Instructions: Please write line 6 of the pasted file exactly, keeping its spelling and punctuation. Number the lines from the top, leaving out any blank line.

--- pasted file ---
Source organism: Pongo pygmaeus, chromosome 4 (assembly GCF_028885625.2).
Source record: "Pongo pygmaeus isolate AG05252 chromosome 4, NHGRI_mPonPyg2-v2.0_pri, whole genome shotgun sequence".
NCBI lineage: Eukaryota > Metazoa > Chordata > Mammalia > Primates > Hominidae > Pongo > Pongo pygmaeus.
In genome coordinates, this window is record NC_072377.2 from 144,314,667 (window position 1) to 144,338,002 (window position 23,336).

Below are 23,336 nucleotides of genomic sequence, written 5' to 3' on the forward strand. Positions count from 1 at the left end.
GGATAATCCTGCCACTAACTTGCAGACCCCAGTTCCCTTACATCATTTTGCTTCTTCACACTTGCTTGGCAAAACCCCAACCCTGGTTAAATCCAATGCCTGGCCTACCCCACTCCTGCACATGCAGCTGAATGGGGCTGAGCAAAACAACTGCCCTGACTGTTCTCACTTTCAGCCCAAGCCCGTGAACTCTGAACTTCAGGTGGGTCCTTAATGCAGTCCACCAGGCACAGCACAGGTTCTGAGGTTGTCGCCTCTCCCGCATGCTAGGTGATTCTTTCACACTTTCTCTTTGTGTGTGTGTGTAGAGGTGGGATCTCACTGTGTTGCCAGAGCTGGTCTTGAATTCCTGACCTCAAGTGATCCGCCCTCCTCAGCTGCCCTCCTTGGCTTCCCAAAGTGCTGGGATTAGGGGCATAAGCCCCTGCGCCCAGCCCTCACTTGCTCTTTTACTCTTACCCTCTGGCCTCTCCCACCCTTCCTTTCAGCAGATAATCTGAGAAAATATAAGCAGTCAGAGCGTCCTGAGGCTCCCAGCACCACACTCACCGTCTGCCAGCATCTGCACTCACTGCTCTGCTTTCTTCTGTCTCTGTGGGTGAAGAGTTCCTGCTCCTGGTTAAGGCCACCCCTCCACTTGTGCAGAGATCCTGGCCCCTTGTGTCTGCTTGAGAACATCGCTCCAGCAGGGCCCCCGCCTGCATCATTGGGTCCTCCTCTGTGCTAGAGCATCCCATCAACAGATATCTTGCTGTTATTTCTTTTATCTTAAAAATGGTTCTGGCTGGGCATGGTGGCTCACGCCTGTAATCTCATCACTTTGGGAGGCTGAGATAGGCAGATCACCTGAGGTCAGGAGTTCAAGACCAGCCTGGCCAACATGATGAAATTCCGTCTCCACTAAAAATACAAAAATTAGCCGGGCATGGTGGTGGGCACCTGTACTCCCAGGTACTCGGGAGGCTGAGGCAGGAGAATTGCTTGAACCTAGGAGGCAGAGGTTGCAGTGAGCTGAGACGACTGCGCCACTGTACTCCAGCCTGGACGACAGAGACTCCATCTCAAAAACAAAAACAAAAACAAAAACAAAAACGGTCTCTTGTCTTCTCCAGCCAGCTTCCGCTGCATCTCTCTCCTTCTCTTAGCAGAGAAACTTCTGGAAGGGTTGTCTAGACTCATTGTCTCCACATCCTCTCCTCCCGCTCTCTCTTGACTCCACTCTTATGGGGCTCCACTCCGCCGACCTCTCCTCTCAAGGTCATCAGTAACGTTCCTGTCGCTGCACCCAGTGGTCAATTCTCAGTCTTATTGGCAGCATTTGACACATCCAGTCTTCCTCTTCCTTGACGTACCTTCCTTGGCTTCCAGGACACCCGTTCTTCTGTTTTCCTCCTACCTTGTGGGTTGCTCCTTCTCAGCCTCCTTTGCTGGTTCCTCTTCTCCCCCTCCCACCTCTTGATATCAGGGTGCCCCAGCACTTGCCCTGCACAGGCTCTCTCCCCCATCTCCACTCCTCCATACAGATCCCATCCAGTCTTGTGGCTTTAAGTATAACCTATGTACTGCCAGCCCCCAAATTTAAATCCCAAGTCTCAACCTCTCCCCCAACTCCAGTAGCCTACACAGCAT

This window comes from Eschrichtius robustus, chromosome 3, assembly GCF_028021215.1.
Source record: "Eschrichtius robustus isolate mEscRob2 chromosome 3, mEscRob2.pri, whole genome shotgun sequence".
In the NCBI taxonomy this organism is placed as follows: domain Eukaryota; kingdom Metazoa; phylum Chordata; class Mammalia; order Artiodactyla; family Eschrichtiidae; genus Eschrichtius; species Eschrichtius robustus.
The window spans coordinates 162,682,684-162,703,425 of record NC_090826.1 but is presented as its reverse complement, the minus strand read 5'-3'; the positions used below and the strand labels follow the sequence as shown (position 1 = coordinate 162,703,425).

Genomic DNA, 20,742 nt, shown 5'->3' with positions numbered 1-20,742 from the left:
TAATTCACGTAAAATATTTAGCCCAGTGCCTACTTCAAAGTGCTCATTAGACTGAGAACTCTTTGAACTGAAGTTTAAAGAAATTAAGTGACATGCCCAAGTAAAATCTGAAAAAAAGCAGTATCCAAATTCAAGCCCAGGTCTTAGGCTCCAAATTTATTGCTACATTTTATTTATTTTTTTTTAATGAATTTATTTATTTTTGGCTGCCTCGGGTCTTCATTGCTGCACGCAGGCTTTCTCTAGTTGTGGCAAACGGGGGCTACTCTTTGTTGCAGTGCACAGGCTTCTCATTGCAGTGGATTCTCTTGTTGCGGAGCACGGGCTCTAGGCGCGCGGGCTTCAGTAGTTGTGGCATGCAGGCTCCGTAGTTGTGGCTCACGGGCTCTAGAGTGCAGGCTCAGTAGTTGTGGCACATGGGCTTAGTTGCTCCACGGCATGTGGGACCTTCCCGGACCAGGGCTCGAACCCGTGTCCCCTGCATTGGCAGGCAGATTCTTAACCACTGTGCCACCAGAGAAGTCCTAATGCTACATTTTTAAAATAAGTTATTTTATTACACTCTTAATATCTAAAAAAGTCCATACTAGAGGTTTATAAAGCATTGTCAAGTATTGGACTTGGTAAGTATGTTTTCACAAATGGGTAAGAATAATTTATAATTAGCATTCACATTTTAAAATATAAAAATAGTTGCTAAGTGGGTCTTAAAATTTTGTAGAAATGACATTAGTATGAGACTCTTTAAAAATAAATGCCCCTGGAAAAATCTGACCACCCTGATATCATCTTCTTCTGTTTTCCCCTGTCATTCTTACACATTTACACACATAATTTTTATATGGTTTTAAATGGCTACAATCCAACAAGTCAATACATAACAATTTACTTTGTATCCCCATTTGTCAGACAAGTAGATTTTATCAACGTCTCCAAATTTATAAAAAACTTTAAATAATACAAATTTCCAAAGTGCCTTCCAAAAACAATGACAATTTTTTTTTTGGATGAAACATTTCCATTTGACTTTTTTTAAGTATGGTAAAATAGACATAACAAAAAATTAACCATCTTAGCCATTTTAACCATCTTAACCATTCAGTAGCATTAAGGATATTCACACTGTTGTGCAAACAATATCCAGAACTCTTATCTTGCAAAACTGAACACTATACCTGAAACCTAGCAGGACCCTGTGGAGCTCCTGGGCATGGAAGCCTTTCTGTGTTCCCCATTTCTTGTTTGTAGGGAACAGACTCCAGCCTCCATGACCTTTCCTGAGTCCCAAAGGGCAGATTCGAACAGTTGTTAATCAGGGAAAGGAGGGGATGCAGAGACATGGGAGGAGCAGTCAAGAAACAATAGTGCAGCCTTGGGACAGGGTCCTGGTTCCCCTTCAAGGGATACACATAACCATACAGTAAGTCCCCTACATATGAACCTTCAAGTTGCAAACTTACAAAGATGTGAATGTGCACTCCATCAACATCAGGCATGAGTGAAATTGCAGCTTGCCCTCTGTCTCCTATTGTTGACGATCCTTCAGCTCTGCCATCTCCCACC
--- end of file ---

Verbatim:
GGATAATCCTGCCACTAACTTGCAGACCCCAGTTCCCTTACATCATTTTGCTTCTTCACACTTGCTTGGCAAAACCCCAACCCTGGTTAAATCCAATGCCTGGCCTACCCCACTCCTGCACATGCAGCTGAATGGGGCTGAGCAAAACAACTGCCCTGACTGTTCTCACTTTCAGCCCAAGCCCGTGAACTCTGAACTTCAGGTGGGTCCTTAATGCAGTCCACCAGGCACAGCACAGGTTCTGAGGTTGTCGCCTCTCCCGCATGCTAGGTGATTCTTTCACACTTTCTCTTTGTGTGTGTGTGTAGAGGTGGGATCTCACTGTGTTGCCAGAGCTGGTCTTGAATTCCTGACCTCAAGTGATCCGCCCTCCTCAGCTGCCCTCCTTGGCTTCCCAAAGTGCTGGGATTAGGGGCATAAGCCCCTGCGCCCAGCCCTCACTTGCTCTTTTACTCTTACCCTCTGGCCTCTCCCACCCTTCCTTTCAGCAGATAATCTGAGAAAATATAAGCAGTCAGAGCGTCCTGAGGCTCCCAGCACCACACTCACCGTCTGCCAGCATCTGCACTCACTGCTCTGCTTTCTTCTGTCTCTGTGGGTGAAGAGTTCCTGCTCCTGGTTAAGGCCACCCCTCCACTTGTGCAGAGATCCTGGCCCCTTGTGTCTGCTTGAGAACATCGCTCCAGCAGGGCCCCCGCCTGCATCATTGGGTCCTCCTCTGTGCTAGAGCATCCCATCAACAGATATCTTGCTGTTATTTCTTTTATCTTAAAAATGGTTCTGGCTGGGCATGGTGGCTCACGCCTGTAATCTCATCACTTTGGGAGGCTGAGATAGGCAGATCACCTGAGGTCAGGAGTTCAAGACCAGCCTGGCCAACATGATGAAATTCCGTCTCCACTAAAAATACAAAAATTAGCCGGGCATGGTGGTGGGCACCTGTACTCCCAGGTACTCGGGAGGCTGAGGCAGGAGAATTGCTTGAACCTAGGAGGCAGAGGTTGCAGTGAGCTGAGACGACTGCGCCACTGTACTCCAGCCTGGACGACAGAGACTCCATCTCAAAAACAAAAACAAAAACAAAAACAAAAACGGTCTCTTGTCTTCTCCAGCCAGCTTCCGCTGCATCTCTCTCCTTCTCTTAGCAGAGAAACTTCTGGAAGGGTTGTCTAGACTCATTGTCTCCACATCCTCTCCTCCCGCTCTCTCTTGACTCCACTCTTATGGGGCTCCACTCCGCCGACCTCTCCTCTCAAGGTCATCAGTAACGTTCCTGTCGCTGCACCCAGTGGTCAATTCTCAGTCTTATTGGCAGCATTTGACACATCCAGTCTTCCTCTTCCTTGACGTACCTTCCTTGGCTTCCAGGACACCCGTTCTTCTGTTTTCCTCCTACCTTGTGGGTTGCTCCTTCTCAGCCTCCTTTGCTGGTTCCTCTTCTCCCCCTCCCACCTCTTGATATCAGGGTGCCCCAGCACTTGCCCTGCACAGGCTCTCTCCCCCATCTCCACTCCTCCATACAGATCCCATCCAGTCTTGTGGCTTTAAGTATAACCTATGTACTGCCAGCCCCCAAATTTAAATCCCAAGTCTCAACCTCTCCCCCAACTCCAGTAGCCTACACAGCAT